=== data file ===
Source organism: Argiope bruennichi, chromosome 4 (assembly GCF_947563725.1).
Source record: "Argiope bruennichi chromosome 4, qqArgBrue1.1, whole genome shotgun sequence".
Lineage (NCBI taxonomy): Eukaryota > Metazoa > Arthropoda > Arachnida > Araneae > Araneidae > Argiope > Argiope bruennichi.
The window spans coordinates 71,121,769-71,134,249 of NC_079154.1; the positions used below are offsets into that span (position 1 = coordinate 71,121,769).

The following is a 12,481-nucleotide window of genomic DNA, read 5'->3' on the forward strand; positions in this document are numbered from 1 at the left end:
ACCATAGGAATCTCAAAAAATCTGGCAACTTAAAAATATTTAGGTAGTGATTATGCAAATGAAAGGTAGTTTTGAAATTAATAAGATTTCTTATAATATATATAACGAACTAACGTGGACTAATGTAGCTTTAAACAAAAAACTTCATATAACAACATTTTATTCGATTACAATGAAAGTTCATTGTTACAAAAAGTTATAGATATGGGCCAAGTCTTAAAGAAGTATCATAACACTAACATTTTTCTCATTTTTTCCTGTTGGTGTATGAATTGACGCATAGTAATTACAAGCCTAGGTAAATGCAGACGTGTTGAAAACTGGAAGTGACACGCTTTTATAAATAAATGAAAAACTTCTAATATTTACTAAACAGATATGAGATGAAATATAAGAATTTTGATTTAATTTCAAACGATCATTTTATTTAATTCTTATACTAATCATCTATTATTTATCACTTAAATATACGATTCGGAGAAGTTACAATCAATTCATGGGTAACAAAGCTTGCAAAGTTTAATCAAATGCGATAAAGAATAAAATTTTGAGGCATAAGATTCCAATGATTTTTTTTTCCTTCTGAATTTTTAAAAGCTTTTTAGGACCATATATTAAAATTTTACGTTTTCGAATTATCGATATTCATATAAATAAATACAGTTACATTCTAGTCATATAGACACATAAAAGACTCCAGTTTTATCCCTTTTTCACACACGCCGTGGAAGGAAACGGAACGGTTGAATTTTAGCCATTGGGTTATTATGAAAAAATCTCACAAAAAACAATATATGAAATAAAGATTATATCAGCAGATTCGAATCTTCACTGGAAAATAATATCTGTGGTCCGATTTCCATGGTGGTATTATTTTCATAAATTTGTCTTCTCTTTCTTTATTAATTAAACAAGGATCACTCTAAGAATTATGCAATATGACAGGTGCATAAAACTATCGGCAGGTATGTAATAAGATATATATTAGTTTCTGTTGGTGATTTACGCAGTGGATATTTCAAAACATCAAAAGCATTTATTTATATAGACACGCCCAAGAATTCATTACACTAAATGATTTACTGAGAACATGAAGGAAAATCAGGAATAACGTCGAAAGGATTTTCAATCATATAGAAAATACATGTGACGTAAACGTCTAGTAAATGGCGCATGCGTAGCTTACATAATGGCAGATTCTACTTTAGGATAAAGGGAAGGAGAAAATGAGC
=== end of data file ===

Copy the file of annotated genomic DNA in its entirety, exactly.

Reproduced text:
Source organism: Argiope bruennichi, chromosome 4 (assembly GCF_947563725.1).
Source record: "Argiope bruennichi chromosome 4, qqArgBrue1.1, whole genome shotgun sequence".
Lineage (NCBI taxonomy): Eukaryota > Metazoa > Arthropoda > Arachnida > Araneae > Araneidae > Argiope > Argiope bruennichi.
The window spans coordinates 71,121,769-71,134,249 of NC_079154.1; the positions used below are offsets into that span (position 1 = coordinate 71,121,769).

The following is a 12,481-nucleotide window of genomic DNA, read 5'->3' on the forward strand; positions in this document are numbered from 1 at the left end:
ACCATAGGAATCTCAAAAAATCTGGCAACTTAAAAATATTTAGGTAGTGATTATGCAAATGAAAGGTAGTTTTGAAATTAATAAGATTTCTTATAATATATATAACGAACTAACGTGGACTAATGTAGCTTTAAACAAAAAACTTCATATAACAACATTTTATTCGATTACAATGAAAGTTCATTGTTACAAAAAGTTATAGATATGGGCCAAGTCTTAAAGAAGTATCATAACACTAACATTTTTCTCATTTTTTCCTGTTGGTGTATGAATTGACGCATAGTAATTACAAGCCTAGGTAAATGCAGACGTGTTGAAAACTGGAAGTGACACGCTTTTATAAATAAATGAAAAACTTCTAATATTTACTAAACAGATATGAGATGAAATATAAGAATTTTGATTTAATTTCAAACGATCATTTTATTTAATTCTTATACTAATCATCTATTATTTATCACTTAAATATACGATTCGGAGAAGTTACAATCAATTCATGGGTAACAAAGCTTGCAAAGTTTAATCAAATGCGATAAAGAATAAAATTTTGAGGCATAAGATTCCAATGATTTTTTTTTCCTTCTGAATTTTTAAAAGCTTTTTAGGACCATATATTAAAATTTTACGTTTTCGAATTATCGATATTCATATAAATAAATACAGTTACATTCTAGTCATATAGACACATAAAAGACTCCAGTTTTATCCCTTTTTCACACACGCCGTGGAAGGAAACGGAACGGTTGAATTTTAGCCATTGGGTTATTATGAAAAAATCTCACAAAAAACAATATATGAAATAAAGATTATATCAGCAGATTCGAATCTTCACTGGAAAATAATATCTGTGGTCCGATTTCCATGGTGGTATTATTTTCATAAATTTGTCTTCTCTTTCTTTATTAATTAAACAAGGATCACTCTAAGAATTATGCAATATGACAGGTGCATAAAACTATCGGCAGGTATGTAATAAGATATATATTAGTTTCTGTTGGTGATTTACGCAGTGGATATTTCAAAACATCAAAAGCATTTATTTATATAGACACGCCCAAGAATTCATTACACTAAATGATTTACTGAGAACATGAAGGAAAATCAGGAATAACGTCGAAAGGATTTTCAATCATATAGAAAATACATGTGACGTAAACGTCTAGTAAATGGCGCATGCGTAGCTTACATAATGGCAGATTCTACTTTAGGATAAAGGGAAGGAGAAAATGAGC